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GM contemplates blocking Saab sale to Chinese automakers

Company worries sale could endanger intellectual property

A business deal in the auto industry just came to a screeching halt.

American automaker General Motors Co. (GM) is threatening to block the proposed sale of the Swedish car manufacturer Saab Automobile AB, its former subsidiary, to two Chinese companies because it fears its intellectual property could be compromised.

The Financial Times reports that GM has expressed concerns about whether it would lose ownership of certain technology used in Saab vehicles through the sale of Saab to the Chinese automakers Pang Da Automobile Trade and Zhejiang Youngman Lotus Automobile, which last month agreed to buy Saab from Saab’s parent company, Swedish Automobile, for €100 million. GM sold Saab to Swedish Automobile early last year.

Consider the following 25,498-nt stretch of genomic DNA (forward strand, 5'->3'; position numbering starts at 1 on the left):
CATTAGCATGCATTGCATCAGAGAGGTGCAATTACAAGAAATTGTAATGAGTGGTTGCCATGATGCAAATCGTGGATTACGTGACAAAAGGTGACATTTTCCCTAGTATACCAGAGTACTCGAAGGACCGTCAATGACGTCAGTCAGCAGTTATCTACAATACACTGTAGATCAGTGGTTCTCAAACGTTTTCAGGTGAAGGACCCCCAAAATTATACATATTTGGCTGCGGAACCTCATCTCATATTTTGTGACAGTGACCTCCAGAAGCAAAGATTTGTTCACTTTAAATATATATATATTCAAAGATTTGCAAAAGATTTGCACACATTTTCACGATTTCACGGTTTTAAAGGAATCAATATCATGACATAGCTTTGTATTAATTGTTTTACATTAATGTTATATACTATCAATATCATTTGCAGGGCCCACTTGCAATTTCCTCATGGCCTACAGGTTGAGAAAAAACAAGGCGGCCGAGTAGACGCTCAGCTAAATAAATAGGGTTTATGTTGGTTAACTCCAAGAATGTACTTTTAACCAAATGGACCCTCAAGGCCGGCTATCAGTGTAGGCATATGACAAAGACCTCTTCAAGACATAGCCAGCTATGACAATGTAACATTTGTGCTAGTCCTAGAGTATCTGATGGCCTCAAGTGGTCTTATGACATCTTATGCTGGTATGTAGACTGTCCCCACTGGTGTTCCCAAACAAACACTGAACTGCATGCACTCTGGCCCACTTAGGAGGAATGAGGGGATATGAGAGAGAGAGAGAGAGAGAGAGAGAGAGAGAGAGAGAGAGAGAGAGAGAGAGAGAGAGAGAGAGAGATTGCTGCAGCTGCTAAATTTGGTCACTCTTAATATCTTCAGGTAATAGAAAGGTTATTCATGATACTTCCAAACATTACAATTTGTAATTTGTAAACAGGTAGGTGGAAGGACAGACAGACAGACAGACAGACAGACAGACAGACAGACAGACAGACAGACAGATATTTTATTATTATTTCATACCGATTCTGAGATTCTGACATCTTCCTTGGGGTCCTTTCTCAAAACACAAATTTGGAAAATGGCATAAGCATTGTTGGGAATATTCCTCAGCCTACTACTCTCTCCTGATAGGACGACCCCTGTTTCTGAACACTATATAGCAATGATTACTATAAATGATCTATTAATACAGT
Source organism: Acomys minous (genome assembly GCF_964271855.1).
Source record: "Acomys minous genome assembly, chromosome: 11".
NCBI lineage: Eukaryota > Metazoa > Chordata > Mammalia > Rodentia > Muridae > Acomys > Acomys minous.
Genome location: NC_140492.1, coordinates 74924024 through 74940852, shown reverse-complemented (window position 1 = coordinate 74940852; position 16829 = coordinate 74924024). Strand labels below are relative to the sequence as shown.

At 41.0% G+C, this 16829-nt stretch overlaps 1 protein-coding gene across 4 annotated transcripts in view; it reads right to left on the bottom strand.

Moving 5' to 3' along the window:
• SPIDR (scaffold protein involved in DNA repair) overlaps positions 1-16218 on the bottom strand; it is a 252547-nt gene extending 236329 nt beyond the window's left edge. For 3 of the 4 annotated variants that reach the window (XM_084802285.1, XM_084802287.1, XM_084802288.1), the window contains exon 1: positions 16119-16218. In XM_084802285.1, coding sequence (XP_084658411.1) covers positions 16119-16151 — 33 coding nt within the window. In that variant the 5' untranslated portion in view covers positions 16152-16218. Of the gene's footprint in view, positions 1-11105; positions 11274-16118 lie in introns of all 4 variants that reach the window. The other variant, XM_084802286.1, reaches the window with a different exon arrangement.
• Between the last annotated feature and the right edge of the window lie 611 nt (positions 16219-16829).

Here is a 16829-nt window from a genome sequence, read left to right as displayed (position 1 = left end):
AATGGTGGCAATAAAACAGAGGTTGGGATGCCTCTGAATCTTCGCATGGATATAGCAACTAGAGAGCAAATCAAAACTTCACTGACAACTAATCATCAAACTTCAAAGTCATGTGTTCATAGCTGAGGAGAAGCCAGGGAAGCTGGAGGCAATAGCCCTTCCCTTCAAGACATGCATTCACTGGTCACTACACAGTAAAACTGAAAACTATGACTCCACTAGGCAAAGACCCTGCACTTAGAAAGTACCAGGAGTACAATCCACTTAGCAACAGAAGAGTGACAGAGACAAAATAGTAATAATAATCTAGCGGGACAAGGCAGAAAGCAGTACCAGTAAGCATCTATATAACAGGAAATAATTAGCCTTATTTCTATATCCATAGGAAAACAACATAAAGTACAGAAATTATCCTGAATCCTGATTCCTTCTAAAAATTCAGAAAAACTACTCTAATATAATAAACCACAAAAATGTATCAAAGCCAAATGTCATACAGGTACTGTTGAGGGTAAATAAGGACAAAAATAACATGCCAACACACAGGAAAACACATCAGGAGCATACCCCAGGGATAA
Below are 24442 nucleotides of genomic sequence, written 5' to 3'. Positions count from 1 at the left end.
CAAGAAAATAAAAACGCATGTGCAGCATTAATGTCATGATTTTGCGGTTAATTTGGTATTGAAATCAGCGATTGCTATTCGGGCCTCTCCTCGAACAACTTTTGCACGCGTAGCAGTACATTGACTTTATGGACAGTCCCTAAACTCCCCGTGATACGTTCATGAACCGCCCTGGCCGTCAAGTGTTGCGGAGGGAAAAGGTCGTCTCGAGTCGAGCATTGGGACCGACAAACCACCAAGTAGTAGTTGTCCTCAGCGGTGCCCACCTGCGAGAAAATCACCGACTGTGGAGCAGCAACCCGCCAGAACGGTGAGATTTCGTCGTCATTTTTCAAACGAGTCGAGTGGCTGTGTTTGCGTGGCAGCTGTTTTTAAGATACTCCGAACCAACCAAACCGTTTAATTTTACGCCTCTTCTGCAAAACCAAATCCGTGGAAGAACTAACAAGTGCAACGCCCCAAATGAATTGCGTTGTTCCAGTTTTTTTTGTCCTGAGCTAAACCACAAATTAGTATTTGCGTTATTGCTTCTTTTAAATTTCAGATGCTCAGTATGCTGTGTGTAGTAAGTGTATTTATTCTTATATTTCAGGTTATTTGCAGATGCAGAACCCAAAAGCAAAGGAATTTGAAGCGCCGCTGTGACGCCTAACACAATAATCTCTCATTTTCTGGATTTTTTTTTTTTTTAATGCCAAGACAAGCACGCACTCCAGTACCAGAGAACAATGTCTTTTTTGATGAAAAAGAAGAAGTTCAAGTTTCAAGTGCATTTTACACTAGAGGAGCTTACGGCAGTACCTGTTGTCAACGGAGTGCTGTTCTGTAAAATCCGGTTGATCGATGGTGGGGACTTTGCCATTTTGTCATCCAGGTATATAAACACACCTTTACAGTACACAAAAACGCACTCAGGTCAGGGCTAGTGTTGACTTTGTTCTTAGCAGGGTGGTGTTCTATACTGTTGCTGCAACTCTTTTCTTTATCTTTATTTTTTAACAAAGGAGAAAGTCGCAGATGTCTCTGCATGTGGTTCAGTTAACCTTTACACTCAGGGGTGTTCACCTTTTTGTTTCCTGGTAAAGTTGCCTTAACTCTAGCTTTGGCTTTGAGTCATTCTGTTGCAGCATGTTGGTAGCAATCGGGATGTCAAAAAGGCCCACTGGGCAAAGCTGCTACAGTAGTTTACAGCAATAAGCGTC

According to MotorTrend, the deal expires Nov. 15 and is subject to approval by several parties, including GM, which has reportedly threatened to veto the Swedish court-approved sale.

Last week, GM said that it “would not be able to support a change in the ownership of Saab which could negatively impact GM’s existing relationships in China or otherwise adversely affect GM’s interests worldwide.”

GM’s IP fears blocked a similar deal in 2009. The company worried it would lose IP ownership if Chinese automaker Beijing Auto took a stake in GM’s European Opel brand.

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